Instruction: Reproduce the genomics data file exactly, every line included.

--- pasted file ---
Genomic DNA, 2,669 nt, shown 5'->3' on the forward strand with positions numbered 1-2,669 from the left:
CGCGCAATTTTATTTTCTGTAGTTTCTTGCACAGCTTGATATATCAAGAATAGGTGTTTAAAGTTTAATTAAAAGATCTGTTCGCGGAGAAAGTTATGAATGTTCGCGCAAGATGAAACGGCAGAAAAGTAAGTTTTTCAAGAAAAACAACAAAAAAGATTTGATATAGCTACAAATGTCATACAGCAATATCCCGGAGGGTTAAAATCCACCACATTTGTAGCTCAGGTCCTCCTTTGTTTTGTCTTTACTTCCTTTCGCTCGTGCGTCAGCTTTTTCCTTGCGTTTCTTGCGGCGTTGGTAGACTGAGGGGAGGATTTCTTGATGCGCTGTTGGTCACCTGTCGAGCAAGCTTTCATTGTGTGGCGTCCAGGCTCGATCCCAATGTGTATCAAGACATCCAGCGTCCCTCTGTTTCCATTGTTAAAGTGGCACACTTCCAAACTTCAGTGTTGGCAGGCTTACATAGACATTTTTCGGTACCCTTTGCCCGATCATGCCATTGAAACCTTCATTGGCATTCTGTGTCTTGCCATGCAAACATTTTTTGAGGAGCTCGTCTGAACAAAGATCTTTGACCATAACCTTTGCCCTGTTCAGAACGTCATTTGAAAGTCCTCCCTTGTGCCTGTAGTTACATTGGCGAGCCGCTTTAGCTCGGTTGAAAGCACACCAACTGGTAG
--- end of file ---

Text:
Genomic DNA, 2,669 nt, shown 5'->3' on the forward strand with positions numbered 1-2,669 from the left:
CGCGCAATTTTATTTTCTGTAGTTTCTTGCACAGCTTGATATATCAAGAATAGGTGTTTAAAGTTTAATTAAAAGATCTGTTCGCGGAGAAAGTTATGAATGTTCGCGCAAGATGAAACGGCAGAAAAGTAAGTTTTTCAAGAAAAACAACAAAAAAGATTTGATATAGCTACAAATGTCATACAGCAATATCCCGGAGGGTTAAAATCCACCACATTTGTAGCTCAGGTCCTCCTTTGTTTTGTCTTTACTTCCTTTCGCTCGTGCGTCAGCTTTTTCCTTGCGTTTCTTGCGGCGTTGGTAGACTGAGGGGAGGATTTCTTGATGCGCTGTTGGTCACCTGTCGAGCAAGCTTTCATTGTGTGGCGTCCAGGCTCGATCCCAATGTGTATCAAGACATCCAGCGTCCCTCTGTTTCCATTGTTAAAGTGGCACACTTCCAAACTTCAGTGTTGGCAGGCTTACATAGACATTTTTCGGTACCCTTTGCCCGATCATGCCATTGAAACCTTCATTGGCATTCTGTGTCTTGCCATGCAAACATTTTTTGAGGAGCTCGTCTGAACAAAGATCTTTGACCATAACCTTTGCCCTGTTCAGAACGTCATTTGAAAGTCCTCCCTTGTGCCTGTAGTTACATTGGCGAGCCGCTTTAGCTCGGTTGAAAGCACACCAACTGGTAG